• I wasn't really questioning that it was a suicide - I'm wondering if any of the sources say why she committed suicide...
    • Not that I've found, beyond James Colt saying insanity ran in the family, then he pointed to his sister. I'll keep looking, maybe in the books about Samuel as oppossed to John?
    • Early life, "illness prevented him from serving". What kind of illness?
    • Sources are vague on thar, they don't say it outright, but it sounds like a form of TB
    • Early life, "was disillusioned with the military lifestyle". Why?
    • Probably because he missed the movement of the ship he was suppossed to be on and found himself working as a clerk while he had TB or something similar.
    • Early life, "citing Colt's "illness" as the reason". Why is illness in quotation marks? Did your source believe it was a faked illness?
    • no, he was sick, it goes back to the previous sentence with the forged letter. He should have been discharged for fraudulent enlistment, instead they gave the reason as his illness (which typically was not enough for a discharge)
    • I've removed the quotation marks - feel free to revert and continue the discussion if you don't like it. The quotations make it look like the illness was false/faked (it obviously wasn't), when instead it was being used as an excuse. I think that the language you added clarified the matter and that the quotations are unnecessary.
    • same here, it can now do without the quotes
    • Early life, "was challenged to a duel over a shared mistress." What happened? Did he fight the duel? If so, what happened to the other guy?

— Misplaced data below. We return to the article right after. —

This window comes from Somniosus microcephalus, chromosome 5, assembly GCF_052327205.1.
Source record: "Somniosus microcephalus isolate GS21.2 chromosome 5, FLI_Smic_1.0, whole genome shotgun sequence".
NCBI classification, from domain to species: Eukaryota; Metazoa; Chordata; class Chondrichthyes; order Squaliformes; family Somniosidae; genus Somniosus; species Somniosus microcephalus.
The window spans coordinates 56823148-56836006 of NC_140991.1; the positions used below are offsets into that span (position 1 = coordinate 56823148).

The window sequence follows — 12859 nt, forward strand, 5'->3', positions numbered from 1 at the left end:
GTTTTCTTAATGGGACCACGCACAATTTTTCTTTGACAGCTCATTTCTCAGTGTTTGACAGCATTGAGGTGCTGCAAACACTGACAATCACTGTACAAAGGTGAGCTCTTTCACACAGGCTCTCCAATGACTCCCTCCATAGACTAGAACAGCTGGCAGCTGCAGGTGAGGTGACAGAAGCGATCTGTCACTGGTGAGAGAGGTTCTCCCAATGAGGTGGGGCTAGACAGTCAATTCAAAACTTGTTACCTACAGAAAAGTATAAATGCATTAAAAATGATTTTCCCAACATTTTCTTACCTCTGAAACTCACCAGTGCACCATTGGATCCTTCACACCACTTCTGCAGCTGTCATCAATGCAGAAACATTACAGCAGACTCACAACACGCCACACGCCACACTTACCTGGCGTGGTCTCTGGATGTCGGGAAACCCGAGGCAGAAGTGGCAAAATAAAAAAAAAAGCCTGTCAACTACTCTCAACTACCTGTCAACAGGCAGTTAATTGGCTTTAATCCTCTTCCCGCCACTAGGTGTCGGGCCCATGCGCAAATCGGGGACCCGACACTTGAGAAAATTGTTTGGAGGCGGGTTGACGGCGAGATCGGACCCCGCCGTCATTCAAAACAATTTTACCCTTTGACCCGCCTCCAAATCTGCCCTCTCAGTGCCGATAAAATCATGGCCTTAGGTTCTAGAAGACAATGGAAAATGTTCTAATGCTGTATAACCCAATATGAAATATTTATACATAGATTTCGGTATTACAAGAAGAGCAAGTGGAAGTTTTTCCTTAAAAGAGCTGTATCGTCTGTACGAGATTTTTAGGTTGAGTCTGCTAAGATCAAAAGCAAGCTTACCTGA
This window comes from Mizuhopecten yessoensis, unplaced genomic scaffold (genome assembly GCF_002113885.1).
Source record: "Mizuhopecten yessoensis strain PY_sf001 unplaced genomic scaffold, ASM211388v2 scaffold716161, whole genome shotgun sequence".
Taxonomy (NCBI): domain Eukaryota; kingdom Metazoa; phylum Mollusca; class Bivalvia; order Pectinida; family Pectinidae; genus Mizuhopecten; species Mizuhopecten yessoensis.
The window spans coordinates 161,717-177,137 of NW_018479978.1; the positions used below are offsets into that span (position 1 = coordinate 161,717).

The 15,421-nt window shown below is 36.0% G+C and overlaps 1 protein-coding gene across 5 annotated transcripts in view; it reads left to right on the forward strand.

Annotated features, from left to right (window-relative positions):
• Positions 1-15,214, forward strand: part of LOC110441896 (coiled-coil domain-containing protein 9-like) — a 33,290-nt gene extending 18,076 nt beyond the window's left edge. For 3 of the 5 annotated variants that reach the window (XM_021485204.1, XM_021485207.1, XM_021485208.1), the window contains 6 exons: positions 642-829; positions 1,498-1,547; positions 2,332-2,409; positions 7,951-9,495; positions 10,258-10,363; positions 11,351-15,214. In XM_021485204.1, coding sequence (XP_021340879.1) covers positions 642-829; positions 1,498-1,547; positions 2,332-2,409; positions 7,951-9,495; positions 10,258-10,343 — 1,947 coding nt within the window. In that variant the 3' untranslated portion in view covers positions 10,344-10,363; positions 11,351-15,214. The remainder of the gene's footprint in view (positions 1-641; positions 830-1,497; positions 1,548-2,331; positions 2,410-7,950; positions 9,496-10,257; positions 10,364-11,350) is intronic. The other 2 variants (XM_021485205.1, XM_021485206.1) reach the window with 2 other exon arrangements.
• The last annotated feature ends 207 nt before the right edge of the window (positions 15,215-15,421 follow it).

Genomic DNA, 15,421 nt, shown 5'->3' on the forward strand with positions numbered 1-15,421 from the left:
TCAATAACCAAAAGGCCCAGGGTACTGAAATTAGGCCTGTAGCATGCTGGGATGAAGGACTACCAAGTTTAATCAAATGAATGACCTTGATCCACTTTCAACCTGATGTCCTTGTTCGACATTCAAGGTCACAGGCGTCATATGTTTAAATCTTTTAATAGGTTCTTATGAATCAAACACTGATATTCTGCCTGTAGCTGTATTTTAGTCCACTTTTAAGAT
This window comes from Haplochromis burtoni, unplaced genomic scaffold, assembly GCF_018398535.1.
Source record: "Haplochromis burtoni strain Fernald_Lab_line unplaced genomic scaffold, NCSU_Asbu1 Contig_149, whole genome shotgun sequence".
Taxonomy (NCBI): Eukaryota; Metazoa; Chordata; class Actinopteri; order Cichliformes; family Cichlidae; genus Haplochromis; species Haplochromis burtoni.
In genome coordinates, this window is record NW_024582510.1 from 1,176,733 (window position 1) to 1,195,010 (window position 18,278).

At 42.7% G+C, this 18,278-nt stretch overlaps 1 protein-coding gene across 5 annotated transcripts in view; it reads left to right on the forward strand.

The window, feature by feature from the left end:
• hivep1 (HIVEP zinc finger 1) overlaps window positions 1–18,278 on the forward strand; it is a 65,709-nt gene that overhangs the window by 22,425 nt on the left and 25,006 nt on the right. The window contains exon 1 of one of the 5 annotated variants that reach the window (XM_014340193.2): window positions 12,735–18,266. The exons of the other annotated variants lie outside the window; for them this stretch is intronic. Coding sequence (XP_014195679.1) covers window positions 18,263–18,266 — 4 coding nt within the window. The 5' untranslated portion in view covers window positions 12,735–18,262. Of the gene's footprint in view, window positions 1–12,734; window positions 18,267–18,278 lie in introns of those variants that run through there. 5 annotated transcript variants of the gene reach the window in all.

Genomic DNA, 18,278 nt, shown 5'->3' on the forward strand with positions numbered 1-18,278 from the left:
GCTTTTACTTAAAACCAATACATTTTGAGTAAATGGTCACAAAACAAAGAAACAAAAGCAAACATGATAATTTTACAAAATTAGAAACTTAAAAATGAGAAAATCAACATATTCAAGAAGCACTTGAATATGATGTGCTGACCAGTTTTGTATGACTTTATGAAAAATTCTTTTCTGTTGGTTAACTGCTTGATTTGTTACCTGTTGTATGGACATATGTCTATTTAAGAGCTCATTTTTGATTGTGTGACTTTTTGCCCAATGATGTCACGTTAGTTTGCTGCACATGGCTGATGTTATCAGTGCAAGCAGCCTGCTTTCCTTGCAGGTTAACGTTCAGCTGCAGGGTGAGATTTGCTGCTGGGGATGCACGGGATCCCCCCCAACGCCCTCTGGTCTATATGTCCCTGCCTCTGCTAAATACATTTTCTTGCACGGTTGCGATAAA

• It is dooubtful that there was a duel, but the challenge was public enough that it added to his reputation. In reality the guy was making himself to be a "dashing badass", but all based on innuendo or association. In the trial he was mentioned as being a "riverboat gambler, dueler, Marine, streetfighter" but in actuality these were all circumstantial details based on standards of a bare minimum.
    • Double-entry bookkeeping, link Louisville
    • done
    • Double-entry bookkeeping, "Colt moved to 14 Cortland Street in Manhattan, New York in 1839." Where were they originally?
    • Cincinnati...fixed
    • Murder of Samuel Adams, "a decapitated naked male corpse". Where was the head?
    • I think that the fact that the body was decapitated is quite interesting and didn't need to be removed - I just wanted you to add the information on where the head was so readers (like me!) didn't think Colt had maybe dropped it down a privy somewhere.
    • Actually he wasn't found decapitated, that was my error by using a source I should not have used, fixed. I think that writer, may have been drawing conclusions from the ME presenting the head in court, when the ME removed the head as evidence.
    • Arrest and trial, "or other beliefs." Like what?
    • "proficiency in iniquity" for one. I didn't want to turn this into a morality of the early 19th century section.
    • OK, and good point. I just thought it might be interesting to have another example or two, but I like your rewording.
    • Arrest and trial, "Throughout the trial Colt was repeatedly "Found guilty of cold-blooded murder" in the New York press." Why does the middle part need to be in parentheses? Is this a summary by the author of this source?
    • No, I think it was me using a modern colloquialism to summarize...should I strike it?